/ Go to the mediabankLoad ammunition / Go to the mediabankInternationalIndiaAfricaAs another foreign mercenary dies in Ukraine, Sputnik looks into the unhappy fate of soldiers of “fortune” fighting on the side of the Kiev regime.Estonian mercenary Tanel Kriggul, who had the call sign “Stinger”, was reportedly killed last week by a drone strike in the Donetsk region. He became the second Estonian who died far from home fighting for the Kiev cause.Between September 24 and 29, the Russian military conducted nine strikes with long-range precision weapons and drones targeting Ukrainian ammunition depots, training sites, military facilities, and a control center of the Foreign Legion, also known as International, a foreign mercenary unit created at the request of Ukrainian President Volodymyr Zelensky on February 27, 2022.”Ukraine is using every opportunity to strengthen its armed forces, including mercenaries,” Leonid Reshetnikov, a retired lieutenant general of Russia’s Foreign Intelligence Service (SVR), told Sputnik. “These forces have been actively used since the outset of the operation. Therefore, some of the most well-coordinated groups of mercenaries are formed into separate units, so that they do not fight as part of some purely Ukrainian units, but have their own combat coordination, using their previous experience,” he continued.Russia’s Special Operation in UkraineRussian Forces Destroy Control Center of Foreign Legion in Ukraine29 September, 13:29 GMT
How Many Foreign Mercs Fight in the International Legion?
The Ukrainian Foreign Legion, also known as the International Legion and the International Legion of Territorial Defense of Ukraine, claims to bring together around 20,000 foreign individuals with military experience and expertise.In early March 2022, Zelensky alleged that 16,000 foreign hired guns were going to join the Ukrainian military on the battlefield. The Kiev regime also opened a website for foreign fighters hoping to “help Ukraine.” The Russian Ministry of Defense reported at the time that the US military intelligence had kicked off a massive campaign to recruit private military contractors (PMC) for the Kiev regime.However, a year later, a US mainstream newspaper published the results of its investigation into the foreign “volunteer drive” in Ukraine, revealing that the Ukrainian International Legion has in fact only 1,500 members, a far cry from the initially announced figures. It also turned out that many foreigners lack both military experience and expertise.Russia’s Special Operation in UkraineBrits Returning From Ukraine’s Foreign Legion Report Being Used as ‘Cannon-Fodder’31 May 2022, 17:36 GMT
How Much Do Mercenaries Earn?
According to German media, Ukrainian International Legion recruits are paid about €500 ($526) a month; those of them who fight on the frontline reportedly receive a salary of €3,000 ($3,159) per month.”Since Ukraine is financed by the collective West, primarily by the United States of America and other European countries, it is not a particular problem to finance the legion. Billions of dollars are allocated for military support of Ukraine. Therefore, the International Legion also gets all this. That is, it comes from the general fund, which Kiev receives from the West,” explained Reshetnikov.Still, there were reports saying that foreign hirelings had to buy weapons and gear at top dollar, since they weren’t provided these necessities by Kiev.”Give us some f*****g weapons please,” James Vasquez, 47, a US military veteran, wrote on Twitter in April 2022. “We will not win with trash weapons. We need M-16s, M-4s, ACOGs, red dots, ammunition, ammunition, ammunition, javelins, f*****g old AT-4s I know are probably in some storage unit. Frag grenades, and if not… may as well bring body bags.”Former legion mercenaries also went on to complain about corruption in Ukrainian military ranks and problems with salary payments. For its part, the US press has cited problems with fundraising for arming “volunteers” and Ukrainian fighters, money waste and mysteriously vanished shipments.AmericasUS Seemingly More Worried About Ukraine’s Corruption Than Publicly Admits14:24 GMTA significant number of foreign soldiers of fortune came to Ukraine to earn money; but there is also an ideological component, according to Reshetnikov.”As a rule, [they are] those who share certain views are Nazi, National Socialist or, as we say, fascist, extremely radical views,” said the Russian intelligence veteran. “If you ask and look, analyze the views of mercenaries, in addition to the material component, many have such views that are close to them – the views of Ukrainian nationalists. Many of them are Russophobes, well, brought up in the spirit of their American, Estonian or any other propaganda.”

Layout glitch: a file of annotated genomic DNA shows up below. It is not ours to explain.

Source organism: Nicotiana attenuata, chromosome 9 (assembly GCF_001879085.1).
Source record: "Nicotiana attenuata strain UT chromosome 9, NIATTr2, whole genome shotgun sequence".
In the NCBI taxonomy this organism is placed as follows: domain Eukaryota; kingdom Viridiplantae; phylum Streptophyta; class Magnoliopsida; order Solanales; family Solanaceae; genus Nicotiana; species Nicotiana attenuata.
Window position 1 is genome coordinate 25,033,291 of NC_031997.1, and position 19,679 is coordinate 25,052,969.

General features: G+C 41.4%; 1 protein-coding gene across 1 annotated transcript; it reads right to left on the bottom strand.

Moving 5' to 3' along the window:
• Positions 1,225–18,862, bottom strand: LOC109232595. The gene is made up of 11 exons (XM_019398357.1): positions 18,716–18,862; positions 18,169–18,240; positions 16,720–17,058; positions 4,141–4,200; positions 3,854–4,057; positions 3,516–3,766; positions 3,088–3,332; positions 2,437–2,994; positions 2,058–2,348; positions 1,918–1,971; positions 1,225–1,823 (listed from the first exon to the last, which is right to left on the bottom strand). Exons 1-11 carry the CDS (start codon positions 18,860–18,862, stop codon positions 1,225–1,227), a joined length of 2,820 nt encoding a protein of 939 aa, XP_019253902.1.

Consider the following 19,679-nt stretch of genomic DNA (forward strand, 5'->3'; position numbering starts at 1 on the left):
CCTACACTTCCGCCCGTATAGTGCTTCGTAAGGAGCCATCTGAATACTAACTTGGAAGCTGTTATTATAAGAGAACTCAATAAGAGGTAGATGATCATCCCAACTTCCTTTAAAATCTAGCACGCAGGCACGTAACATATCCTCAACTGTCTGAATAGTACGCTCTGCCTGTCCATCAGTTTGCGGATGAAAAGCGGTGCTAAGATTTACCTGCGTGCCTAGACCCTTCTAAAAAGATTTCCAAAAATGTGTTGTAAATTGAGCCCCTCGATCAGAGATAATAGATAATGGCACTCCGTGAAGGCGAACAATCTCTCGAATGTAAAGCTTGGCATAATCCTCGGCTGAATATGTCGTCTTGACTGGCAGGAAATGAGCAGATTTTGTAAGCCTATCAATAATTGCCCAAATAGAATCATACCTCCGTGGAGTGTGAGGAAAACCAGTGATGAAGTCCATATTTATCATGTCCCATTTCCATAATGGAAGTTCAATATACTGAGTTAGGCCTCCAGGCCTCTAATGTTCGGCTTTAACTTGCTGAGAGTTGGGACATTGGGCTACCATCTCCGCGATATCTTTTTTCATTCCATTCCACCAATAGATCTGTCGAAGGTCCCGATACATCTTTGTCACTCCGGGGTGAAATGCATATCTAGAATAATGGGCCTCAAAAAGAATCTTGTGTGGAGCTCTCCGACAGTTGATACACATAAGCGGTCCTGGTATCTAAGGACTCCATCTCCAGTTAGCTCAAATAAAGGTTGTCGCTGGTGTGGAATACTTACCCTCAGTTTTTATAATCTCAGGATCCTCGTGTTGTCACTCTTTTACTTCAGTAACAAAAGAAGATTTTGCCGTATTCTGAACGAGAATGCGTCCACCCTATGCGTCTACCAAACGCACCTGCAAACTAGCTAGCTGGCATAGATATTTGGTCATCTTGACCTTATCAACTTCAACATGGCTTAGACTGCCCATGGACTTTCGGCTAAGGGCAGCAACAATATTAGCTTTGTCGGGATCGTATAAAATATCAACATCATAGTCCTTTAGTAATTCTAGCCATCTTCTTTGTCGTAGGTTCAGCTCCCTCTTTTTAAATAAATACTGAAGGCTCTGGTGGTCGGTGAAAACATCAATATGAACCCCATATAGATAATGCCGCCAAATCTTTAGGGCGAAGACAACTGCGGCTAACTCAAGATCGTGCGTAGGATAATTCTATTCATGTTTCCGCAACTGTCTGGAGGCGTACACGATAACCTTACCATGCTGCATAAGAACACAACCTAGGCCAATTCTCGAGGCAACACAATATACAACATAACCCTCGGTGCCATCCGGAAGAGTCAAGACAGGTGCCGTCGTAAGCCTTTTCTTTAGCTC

Why Has the Foreign Legion Proven Ineffective?
Neither the Ukrainian International Legion nor other merc units fighting for the Kiev regime has ever been reported achieving any substantial results on the battlefield. Instead, the story of foreign mercenary movement in Ukraine has been mired in controversies, scandals and apparent crimes.Per a US newspaper, one of the problems was that none of the foreign “volunteers” had been properly vetted. The media cited a legion official as saying that it took about 10 minutes to check each individual’s background. As a result, people with “problematic pasts” and fabricated military records flooded the legion’s ranks.